Base models have manual sliding doors on both sides while higher line models have power sliding doors. The top-line SEL model has a power rear liftgate. On no model does the rear glass open separately.
Routan comes standard with 16-inch wheels; 17-inch wheels are standard on SE and SEL.
The Routan's greatest advantage over the Town & Country is the quality of the interior materials. The Routan also takes advantage of most of the T&C's thoughtful entertainment features, but lacks the innovative seating options that give the Chrysler a considerable advantage in the minivan class.
Where hard plastic dominates the dash and doors of the Town & Country, the Routan has nicely padded door armrests and a quality soft-touch upper dash. It's not all luxury level, though. The lower dash is hard plastic and the trim piece that bisects the dash is thin plastic. On one model we drove, this piece didn't fit well either. The white-faced gauges with black numbers are sourced from Chrysler. Surrounded by a faux aluminum trim piece, they are not that easy to read in bright sunlight.
The radio is set high on the center of the dash, and VW offers a version of Chrysler's UConnect Tunes and UConnect GPS hard-drive radios called JoyBox. JoyBox is also offered in two versions, one with a navigation system and one without. Both include a touchscreen, and both versions have a 30-gigabyte hard drive that holds music and picture files. Those files can be ripped from a CD or downloaded from a thumb drive plugged into the vehicle's USB outlet. When the navigation system is ordered, the hard drive also holds navigation map information. The navigation system has voice activation, and comes with one year of Sirius satellite radio.
Routan's controls are easy to use, though those on the right of the radio or touchscreen can be a bit of a reach for the driver. The climate controls are located below the radio, and they're self explanatory. The gearshift is mounted between the radio and the instrument panel. It's easy to reach, leaves plenty of room for other controls, and includes an electronic gear readout in the instrument cluster.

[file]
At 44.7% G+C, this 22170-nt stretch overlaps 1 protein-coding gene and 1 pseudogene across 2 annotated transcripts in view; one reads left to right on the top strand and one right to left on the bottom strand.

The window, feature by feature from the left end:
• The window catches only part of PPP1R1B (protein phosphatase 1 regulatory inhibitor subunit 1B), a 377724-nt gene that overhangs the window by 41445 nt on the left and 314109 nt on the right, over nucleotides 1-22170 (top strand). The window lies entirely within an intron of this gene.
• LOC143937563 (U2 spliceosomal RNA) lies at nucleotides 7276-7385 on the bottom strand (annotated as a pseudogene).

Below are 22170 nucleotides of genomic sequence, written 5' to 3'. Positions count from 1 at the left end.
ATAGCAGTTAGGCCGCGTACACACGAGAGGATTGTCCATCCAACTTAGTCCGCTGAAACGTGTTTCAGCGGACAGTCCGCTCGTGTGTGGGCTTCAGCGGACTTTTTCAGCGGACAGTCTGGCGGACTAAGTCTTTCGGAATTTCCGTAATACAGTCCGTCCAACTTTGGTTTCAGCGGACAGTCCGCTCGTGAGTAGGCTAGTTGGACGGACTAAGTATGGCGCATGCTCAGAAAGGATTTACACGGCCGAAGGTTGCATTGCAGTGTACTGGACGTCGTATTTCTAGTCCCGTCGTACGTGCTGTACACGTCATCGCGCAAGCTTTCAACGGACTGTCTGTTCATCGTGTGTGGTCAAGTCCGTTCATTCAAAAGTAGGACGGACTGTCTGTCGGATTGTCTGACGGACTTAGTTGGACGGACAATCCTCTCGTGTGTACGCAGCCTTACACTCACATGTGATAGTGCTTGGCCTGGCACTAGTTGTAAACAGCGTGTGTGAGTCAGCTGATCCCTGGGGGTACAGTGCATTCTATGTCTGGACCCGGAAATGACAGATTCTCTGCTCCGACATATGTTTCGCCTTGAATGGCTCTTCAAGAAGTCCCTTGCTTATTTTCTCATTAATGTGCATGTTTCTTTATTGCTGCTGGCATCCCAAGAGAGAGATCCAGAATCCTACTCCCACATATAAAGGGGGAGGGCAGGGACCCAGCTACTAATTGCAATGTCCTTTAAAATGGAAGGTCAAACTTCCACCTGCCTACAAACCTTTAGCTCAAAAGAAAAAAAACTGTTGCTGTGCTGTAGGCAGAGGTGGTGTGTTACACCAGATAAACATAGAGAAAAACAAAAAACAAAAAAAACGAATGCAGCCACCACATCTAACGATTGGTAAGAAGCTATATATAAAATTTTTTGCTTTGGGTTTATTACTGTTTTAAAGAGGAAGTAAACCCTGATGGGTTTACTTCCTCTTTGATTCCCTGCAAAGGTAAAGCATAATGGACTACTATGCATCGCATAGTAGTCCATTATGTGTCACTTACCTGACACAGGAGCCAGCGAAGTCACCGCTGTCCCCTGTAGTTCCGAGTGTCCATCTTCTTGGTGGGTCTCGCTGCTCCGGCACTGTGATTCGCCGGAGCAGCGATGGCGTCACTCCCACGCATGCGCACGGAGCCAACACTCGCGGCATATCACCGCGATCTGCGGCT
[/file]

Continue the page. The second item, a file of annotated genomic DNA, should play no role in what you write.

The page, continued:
Room up front is plentiful. There is plenty of head room, and leg room will only be lacking for the tallest drivers. The front captain's chairs provide an upright driving position with an SUV-like view of the road. A tilt steering wheel and available adjustable pedals should help most drivers tailor a comfortable seating position, but some might prefer a telescoping steering wheel to bring the wheel closer to the driver.
When it comes to storage, the Routan has two glove boxes and some cubbies in the center stack for small items storage. A total of 13 cupholders are found throughout the van. The standard console has four integrated cupholders and a small storage bin. The SEL's premium center console has four cupholders and a small bin on top that slides back to reveal a larger storage bin below it. The lower bin also slides back. With both layers slid back, the top level moves back a total of 21 inches, which allows parents up front to pass drinks and sandwiches to the kids in back. The premium console is also removable to allow easy access to the back seats.